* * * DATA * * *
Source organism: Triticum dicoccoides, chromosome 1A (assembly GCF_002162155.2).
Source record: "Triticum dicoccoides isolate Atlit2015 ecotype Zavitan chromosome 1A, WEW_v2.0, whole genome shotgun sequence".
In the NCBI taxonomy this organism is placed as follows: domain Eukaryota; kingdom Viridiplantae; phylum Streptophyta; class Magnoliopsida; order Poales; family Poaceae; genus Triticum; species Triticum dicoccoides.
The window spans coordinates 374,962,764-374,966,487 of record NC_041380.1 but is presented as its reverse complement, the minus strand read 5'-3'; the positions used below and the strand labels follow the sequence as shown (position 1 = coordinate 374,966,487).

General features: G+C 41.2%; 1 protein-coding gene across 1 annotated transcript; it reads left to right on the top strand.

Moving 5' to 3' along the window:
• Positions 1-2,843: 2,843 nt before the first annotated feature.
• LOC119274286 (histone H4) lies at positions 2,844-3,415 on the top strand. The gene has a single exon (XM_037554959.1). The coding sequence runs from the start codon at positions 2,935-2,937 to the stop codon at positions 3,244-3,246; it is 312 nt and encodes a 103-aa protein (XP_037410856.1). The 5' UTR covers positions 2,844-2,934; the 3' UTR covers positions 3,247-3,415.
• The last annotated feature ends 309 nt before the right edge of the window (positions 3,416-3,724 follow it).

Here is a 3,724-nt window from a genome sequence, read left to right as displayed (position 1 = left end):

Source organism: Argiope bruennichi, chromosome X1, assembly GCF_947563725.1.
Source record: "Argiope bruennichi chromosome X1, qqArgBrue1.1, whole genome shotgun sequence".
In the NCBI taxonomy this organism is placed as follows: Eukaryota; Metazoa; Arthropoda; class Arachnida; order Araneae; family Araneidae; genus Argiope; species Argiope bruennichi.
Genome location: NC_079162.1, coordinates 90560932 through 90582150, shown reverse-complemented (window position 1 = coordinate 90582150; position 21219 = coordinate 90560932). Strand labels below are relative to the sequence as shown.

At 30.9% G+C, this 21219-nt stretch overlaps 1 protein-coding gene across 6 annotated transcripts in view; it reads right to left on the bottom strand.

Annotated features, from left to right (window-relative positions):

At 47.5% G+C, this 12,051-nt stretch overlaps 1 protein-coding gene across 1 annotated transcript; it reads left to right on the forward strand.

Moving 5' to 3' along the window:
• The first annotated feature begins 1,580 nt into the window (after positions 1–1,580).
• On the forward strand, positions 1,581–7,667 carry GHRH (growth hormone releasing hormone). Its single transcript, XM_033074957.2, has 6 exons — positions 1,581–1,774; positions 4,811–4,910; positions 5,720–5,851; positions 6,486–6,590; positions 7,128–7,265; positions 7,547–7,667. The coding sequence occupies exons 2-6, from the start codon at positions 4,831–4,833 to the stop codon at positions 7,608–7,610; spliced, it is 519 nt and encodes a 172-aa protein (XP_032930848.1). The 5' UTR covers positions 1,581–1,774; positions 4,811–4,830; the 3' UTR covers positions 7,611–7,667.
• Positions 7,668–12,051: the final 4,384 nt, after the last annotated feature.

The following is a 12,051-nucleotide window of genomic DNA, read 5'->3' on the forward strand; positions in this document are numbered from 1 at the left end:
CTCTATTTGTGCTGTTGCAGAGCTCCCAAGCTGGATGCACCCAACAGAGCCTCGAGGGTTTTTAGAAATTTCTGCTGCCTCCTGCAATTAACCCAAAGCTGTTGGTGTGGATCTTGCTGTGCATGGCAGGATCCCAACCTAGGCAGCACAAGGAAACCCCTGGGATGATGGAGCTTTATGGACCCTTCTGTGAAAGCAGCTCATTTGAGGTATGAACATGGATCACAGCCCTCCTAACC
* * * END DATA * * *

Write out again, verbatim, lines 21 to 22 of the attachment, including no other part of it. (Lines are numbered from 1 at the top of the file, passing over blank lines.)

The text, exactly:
• Positions 7,668–12,051: the final 4,384 nt, after the last annotated feature.

The following is a 12,051-nucleotide window of genomic DNA, read 5'->3' on the forward strand; positions in this document are numbered from 1 at the left end: